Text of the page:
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Tuesday 6 December 2016

€250,000 to be spent protecting our endangered Natterjack toads

Gordon Deegan

Published 15/09/2015 | 02:30

Natterjack toad (Epidalea calamita)
Natterjack toad (Epidalea calamita)

The State is spending €250,000 in a bid to restore Ireland's only native toad, the Natterjack, to its former glory.

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The endangered Natterjack is found in a small area in Kerry and one site in Wexford.

Currently, the State is committed to paying €48,000 per annum to a small group of farmers and landowners who manage new breeding sites for the Natterjack in Co Kerry.

A total of €96,000 has been paid out to date with the State committed to spending a further €144,000 over the next three years of the five-year project.

Now, the spend is set to increase even more with the Department of Arts, Heritage and the Gaeltacht confirming yesterday that it is seeking tenders for the Natterjack monitoring project until 2018. There are an estimated 9,000 Natterjack adults in Ireland and they are protected under the EU Habitats Directive.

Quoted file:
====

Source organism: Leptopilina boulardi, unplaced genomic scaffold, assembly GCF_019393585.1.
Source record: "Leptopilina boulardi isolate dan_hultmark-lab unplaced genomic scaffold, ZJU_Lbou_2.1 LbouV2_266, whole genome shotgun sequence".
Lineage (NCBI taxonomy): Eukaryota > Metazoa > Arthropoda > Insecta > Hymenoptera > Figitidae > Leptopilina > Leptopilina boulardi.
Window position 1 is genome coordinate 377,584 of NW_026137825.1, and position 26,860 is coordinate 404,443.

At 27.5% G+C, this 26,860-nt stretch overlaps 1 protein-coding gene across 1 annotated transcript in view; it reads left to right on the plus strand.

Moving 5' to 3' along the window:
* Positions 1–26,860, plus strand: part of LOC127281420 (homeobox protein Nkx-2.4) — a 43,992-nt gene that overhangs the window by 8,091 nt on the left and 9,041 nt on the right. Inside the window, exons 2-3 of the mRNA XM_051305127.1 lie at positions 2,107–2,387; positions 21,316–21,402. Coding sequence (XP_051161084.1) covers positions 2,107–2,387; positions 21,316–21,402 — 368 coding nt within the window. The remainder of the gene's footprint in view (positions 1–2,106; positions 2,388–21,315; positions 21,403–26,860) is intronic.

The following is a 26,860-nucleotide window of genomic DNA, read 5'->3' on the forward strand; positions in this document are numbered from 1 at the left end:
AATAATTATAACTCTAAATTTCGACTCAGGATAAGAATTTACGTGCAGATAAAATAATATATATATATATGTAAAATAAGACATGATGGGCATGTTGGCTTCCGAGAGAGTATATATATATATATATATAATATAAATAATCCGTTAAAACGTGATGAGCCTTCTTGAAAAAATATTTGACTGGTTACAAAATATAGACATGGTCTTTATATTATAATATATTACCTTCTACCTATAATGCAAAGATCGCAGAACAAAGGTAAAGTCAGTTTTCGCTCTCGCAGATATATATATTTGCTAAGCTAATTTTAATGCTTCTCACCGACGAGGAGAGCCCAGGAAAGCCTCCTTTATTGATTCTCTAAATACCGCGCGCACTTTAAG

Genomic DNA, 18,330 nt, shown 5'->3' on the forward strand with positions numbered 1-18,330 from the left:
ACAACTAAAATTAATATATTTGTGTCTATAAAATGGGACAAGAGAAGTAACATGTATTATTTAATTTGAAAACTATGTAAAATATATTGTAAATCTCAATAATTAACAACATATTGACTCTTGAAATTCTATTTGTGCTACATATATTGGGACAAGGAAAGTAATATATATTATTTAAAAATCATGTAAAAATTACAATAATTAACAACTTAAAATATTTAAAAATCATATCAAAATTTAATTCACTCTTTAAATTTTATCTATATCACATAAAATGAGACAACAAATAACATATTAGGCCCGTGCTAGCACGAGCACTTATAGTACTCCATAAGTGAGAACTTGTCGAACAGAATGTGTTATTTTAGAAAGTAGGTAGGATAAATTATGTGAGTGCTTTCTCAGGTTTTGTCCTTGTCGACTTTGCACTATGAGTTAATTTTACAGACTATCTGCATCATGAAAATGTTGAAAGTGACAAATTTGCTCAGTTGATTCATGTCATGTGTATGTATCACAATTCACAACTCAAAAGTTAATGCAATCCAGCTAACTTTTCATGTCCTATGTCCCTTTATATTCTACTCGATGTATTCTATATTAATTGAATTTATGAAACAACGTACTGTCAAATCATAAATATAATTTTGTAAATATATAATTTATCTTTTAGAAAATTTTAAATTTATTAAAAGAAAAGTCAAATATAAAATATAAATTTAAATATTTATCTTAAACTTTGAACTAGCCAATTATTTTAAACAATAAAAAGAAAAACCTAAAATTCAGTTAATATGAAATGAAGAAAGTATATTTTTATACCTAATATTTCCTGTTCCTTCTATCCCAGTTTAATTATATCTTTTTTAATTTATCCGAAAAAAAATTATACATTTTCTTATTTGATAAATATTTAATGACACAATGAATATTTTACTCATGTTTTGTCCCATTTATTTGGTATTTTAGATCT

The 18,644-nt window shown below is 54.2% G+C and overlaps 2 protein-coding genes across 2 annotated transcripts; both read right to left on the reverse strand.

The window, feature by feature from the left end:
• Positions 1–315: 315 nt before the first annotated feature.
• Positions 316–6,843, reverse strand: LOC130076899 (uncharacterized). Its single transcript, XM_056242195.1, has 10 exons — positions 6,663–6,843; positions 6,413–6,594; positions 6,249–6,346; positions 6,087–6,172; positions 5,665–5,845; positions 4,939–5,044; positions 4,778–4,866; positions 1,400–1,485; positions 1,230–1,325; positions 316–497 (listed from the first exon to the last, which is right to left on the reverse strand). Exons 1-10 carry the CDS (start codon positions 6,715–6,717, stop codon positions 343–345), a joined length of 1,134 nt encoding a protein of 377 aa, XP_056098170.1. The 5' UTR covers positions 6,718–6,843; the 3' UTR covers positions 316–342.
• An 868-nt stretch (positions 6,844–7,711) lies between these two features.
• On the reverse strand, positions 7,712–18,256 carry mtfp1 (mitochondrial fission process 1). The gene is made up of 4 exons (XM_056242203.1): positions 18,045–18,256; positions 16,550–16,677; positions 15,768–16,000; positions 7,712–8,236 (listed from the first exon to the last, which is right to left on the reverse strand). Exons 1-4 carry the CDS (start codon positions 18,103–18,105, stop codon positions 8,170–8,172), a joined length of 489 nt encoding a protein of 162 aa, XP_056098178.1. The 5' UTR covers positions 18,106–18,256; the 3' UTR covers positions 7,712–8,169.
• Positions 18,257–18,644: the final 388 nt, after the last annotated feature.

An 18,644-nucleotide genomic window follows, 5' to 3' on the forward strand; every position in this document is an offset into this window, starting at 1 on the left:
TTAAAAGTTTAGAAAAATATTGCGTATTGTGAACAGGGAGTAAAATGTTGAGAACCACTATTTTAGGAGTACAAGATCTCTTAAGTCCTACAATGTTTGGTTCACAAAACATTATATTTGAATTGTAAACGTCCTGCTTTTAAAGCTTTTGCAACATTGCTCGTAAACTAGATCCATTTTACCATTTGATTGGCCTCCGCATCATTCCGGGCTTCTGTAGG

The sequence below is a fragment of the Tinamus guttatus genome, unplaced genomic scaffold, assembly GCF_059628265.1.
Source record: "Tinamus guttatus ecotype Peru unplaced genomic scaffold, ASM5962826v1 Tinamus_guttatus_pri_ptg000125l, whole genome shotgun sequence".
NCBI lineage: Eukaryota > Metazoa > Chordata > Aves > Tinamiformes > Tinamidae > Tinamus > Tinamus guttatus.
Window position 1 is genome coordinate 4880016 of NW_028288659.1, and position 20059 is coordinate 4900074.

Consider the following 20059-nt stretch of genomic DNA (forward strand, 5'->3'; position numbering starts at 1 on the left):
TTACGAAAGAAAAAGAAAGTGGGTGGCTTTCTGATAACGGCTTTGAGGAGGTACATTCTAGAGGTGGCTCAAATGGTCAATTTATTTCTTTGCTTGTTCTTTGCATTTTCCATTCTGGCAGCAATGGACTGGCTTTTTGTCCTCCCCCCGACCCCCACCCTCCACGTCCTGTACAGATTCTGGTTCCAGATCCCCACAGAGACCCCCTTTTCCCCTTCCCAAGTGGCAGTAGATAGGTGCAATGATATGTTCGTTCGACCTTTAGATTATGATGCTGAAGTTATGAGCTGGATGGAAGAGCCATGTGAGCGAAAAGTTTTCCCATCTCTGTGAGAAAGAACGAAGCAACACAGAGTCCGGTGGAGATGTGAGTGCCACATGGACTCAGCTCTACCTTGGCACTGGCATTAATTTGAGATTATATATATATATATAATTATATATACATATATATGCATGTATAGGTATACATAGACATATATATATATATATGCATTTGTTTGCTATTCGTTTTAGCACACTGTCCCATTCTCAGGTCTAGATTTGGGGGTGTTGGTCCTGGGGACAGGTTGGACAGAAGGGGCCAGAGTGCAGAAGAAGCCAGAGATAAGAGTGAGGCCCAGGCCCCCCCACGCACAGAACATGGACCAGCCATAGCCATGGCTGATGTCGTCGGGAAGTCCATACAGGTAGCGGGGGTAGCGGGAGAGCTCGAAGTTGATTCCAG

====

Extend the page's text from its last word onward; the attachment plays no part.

Adults measure between 60mm and 70mm in length and have a distinctive yellow line down the middle of the back. They can live up to 15 years.

Prof Mark Emmerson of Queen's University, an expert on the Natterjack, said the project "is money well spent".

"There is a legal requirement on states in the EU to improve the status of Natterjack toads," he said, adding Ireland risks facing legal action and potential fines from the EU if the population declines.

He said that the 'chirruping' of the Natterjack toads can be heard from more than 1km away, while the mating calls of the male can be heard from great distances.

Irish Independent

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